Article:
The Death of "Ought"

Growing up in the '60's and 70's, I remember the angst of my parents and grandparents about fads from long hair on boys to Woodstock to hippies. I admit I personally never felt cooler than when I finally owned my own pair of bell bottoms and my beloved wide white belt.

But even in the social upheaval that flowed from the Vietnam controversy and the "God is dead" movement, there were givens that, as a child, I never questioned: behaviors, responses, and manners I assumed everyone also understood about the way to act. There was a strong current of social norms that guided us.

Here are items I think we used to know we ought to do:

Webster's 1828 Dictionary definition

Webster's 1828 Dictionary definition

  • We ought to have good manners
  • We ought to work hard, study, be respectful
  • We ought to be honest
  • We ought to help our neighbor
  • We ought to love our family
  • We ought to love our spouse and be faithful
  • We ought to stay married
  • We ought to love others as we love ourselves
  • We ought to give to the poor
  • We ought to NOT steal, murder, hurt others
  • We ought to honor our parents
  • We ought to respect our teachers
  • We ought to protect the children

But our current culture seems to have decided that the only thing we OUGHT to do anymore is what we feel like. Everyone gets to decide for themselves what the rules are. 

The problem is what we ought to do is frequently diametrically opposed to what we feel. Plus, without a solid right and wrong there is no standard for any "ought."

We have elevated tolerance to the highest value and removed the foundation from which we can make value judgements. The word “judgement” now sounds evil and the word “value” suggests immovable standards, which is bad because standards that won't move have the inconvenient tendency to get in the way of what we feel like doing at the time.

As we have lost the concept of ought, what else have we lost?

  • We have lost stable families and so now...

o   Kids growing up in broken homes

  • We have removed respect for authorities and so now...

o   Police are shot in the street
o   Teachers flee the classroom where they have no control

  • We have abandoned our respect and support of monogamy and so now....

o   STDs run rampant on college campuses
o   Date rape is out of control
o   Infidelity is no longer a public scandal (which lead to some of those broken families)
o   Pornography addiction is exploding along with all its negative consequence

It is easy to point the finger at the current trash on TV and the movie theater, but in reality those reflect our culture more than they steer our culture.

The death of ought has resulted, I think, from the lack of salt in our society. Our do-what-feels-good, everyone-for-themselves, flavorless society results from us, the Church, not doing our job.

“You are the salt of the earth; but if the salt has become tasteless, how can it be made salty again? It is no longer good for anything, except to be thrown out and trampled under foot by men.
— Matthew 5:13, NASB

It is time for the Church of Jesus to recognize our own sin, fall on our faces, confess, seek forgiveness, and apologize. Basically we are going to have to humble ourselves in sackcloth and ashes in the face of a holy, gracious, loving, just, merciful, righteous God. This is not the most popular message. But let's be honest here: the society has lost the concept of "ought" because the church lost its first.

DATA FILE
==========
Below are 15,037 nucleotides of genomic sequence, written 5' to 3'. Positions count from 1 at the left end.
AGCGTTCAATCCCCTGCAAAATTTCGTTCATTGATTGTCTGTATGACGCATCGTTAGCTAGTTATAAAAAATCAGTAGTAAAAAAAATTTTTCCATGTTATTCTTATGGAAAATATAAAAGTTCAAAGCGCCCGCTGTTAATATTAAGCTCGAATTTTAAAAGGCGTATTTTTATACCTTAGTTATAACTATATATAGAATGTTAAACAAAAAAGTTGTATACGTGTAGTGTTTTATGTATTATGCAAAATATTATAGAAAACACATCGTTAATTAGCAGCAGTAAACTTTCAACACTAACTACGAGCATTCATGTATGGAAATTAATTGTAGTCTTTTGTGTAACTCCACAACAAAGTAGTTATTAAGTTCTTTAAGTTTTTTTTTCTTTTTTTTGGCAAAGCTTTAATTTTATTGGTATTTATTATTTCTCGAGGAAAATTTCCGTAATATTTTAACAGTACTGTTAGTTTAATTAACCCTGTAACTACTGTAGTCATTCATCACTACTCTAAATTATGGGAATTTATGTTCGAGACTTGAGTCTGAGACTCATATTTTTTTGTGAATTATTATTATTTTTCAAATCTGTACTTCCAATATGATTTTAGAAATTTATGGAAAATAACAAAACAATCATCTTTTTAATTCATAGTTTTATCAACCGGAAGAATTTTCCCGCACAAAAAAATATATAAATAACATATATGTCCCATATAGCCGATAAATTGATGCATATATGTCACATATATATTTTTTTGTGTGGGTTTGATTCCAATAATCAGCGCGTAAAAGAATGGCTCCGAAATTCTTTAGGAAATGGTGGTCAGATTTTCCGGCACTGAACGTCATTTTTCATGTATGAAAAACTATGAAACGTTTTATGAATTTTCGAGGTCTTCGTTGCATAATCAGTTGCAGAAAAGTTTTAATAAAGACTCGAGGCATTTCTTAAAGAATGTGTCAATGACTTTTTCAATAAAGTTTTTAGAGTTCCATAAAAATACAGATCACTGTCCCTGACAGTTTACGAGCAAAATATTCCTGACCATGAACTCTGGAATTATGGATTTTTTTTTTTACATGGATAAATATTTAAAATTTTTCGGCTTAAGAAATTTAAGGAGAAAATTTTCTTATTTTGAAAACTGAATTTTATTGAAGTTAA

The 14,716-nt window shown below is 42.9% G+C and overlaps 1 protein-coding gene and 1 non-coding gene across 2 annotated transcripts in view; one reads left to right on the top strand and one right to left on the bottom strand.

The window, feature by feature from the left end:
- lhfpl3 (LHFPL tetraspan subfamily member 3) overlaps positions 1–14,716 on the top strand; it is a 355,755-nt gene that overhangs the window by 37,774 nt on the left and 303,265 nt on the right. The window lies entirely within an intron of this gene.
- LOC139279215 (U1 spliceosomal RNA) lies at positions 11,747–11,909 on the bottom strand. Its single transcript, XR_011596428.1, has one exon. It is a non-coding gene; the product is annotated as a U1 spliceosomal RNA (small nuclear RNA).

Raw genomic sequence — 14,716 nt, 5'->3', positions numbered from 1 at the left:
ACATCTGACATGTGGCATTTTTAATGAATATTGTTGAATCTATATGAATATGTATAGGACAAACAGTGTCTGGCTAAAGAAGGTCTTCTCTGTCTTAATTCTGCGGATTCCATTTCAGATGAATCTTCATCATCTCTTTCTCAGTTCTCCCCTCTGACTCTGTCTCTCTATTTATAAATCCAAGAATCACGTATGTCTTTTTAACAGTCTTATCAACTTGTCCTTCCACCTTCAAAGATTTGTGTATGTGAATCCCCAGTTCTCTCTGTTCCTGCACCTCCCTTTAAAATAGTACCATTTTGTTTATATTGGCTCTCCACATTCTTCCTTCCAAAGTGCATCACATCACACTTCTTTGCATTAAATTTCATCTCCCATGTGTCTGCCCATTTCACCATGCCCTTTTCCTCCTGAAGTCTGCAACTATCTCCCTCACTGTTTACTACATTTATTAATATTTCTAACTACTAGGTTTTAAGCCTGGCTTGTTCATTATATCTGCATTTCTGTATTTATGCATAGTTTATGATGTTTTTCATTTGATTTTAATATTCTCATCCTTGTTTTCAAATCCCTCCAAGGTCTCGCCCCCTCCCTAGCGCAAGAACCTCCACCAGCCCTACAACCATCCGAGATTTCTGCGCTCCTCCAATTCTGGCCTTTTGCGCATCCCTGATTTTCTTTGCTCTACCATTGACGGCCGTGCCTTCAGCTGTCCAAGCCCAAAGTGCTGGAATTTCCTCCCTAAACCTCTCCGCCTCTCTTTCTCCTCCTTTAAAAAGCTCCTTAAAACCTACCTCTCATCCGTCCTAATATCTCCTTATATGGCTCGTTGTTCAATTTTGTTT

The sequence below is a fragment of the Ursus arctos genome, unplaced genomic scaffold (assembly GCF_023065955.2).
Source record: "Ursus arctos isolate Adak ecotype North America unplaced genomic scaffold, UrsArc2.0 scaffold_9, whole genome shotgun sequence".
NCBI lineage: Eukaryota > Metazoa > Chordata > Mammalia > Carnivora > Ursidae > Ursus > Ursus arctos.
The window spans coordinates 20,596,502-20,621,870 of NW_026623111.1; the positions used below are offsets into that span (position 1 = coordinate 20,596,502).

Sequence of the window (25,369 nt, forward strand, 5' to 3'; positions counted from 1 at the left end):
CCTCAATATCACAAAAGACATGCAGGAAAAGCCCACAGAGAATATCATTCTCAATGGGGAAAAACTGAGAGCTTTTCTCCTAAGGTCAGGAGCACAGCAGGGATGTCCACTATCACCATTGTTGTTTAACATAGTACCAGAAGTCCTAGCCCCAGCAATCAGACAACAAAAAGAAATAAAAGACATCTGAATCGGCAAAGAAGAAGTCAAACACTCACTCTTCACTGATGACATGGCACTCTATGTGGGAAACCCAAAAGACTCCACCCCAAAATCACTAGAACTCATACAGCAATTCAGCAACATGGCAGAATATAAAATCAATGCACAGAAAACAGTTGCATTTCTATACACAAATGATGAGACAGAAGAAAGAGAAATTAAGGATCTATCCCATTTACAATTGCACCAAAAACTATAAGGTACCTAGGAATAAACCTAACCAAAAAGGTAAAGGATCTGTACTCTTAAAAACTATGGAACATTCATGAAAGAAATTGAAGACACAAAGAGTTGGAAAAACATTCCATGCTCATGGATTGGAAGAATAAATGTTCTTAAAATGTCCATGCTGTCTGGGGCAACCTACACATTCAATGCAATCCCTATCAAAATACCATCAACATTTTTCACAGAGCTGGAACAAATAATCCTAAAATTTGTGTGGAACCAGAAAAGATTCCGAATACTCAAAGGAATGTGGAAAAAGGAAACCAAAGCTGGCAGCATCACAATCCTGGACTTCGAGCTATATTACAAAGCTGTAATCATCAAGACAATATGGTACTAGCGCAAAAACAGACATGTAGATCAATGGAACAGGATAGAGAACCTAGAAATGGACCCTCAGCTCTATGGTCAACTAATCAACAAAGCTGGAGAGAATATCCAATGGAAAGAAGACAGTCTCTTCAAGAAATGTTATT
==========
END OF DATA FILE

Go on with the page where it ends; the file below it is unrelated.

How do we get our OUGHT back?

  1. Confess the sin in our lives: "If we confess our sins, He is faithful and righteous to forgive us our sins and to cleanse us from all unrighteousness." (I John 1:9. NASB)
  2. Repent and turn (and if we are really brave find some sackcloth and ashes.) Just listen to what a pagan king of Babylon said when Jonah preached in Ninevah: When the word reached the king of Nineveh, he arose from his throne, laid aside his robe from him, covered himself with sackcloth and sat on the ashes.  He issued a proclamation and it said, "In Nineveh by the decree of the king and his nobles: Do not let man, beast, herd, or flock taste a thing. Do not let them eat or drink water. "But both man and beast must be covered with sackcloth; and let men call on God earnestly that each may turn from his wicked way and from the violence which is in his hands.  "Who knows, God may turn and relent and withdraw His burning anger so that we will not perish." (Jonah 3:6-9, NASB) 
  3. Recognize that we can't make ourselves do what we ought to do: "For I know that nothing good dwells in me, that is, in my flesh; for the willing is present in me, but the doing of the good is not." (Romans 7:18, NASB)
  4. In the power of Jesus, live in the light, faith, love, and salvation that only comes from Him: "for you are all sons of light and sons of day. We are not of night nor of darkness...But since we are of the day, let us be sober, having put on the breastplate of faith and love, and as a helmet, the hope of salvation." (1Thessalonians 5:5,8, NASB)

Hey Church! (that is you and me, by the way)- we better start asking ourselves some hard questions. Are we salty? Do we give light?

If our communities are tasteless, it is because we aren't adding salt.

If our society is dark, it is because we aren't adding light.

God did not give the job of salt and light to Hollywood, or the government, or social clubs, or anyone else. He gave that job to His church. 

“You are the light of the world. A city set on a hill cannot be hidden; nor does anyone light a lamp and put it under a basket, but on the lampstand, and it gives light to all who are in the house. Let your light shine before men in such a way that they may see your good works, and glorify your Father who is in heaven.
— Matthew 5:14-16, NASB

If we want to see a change in our world then it will have to start with us. And I honestly don't think we have time to lose. We OUGHT to be children of the day, TODAY.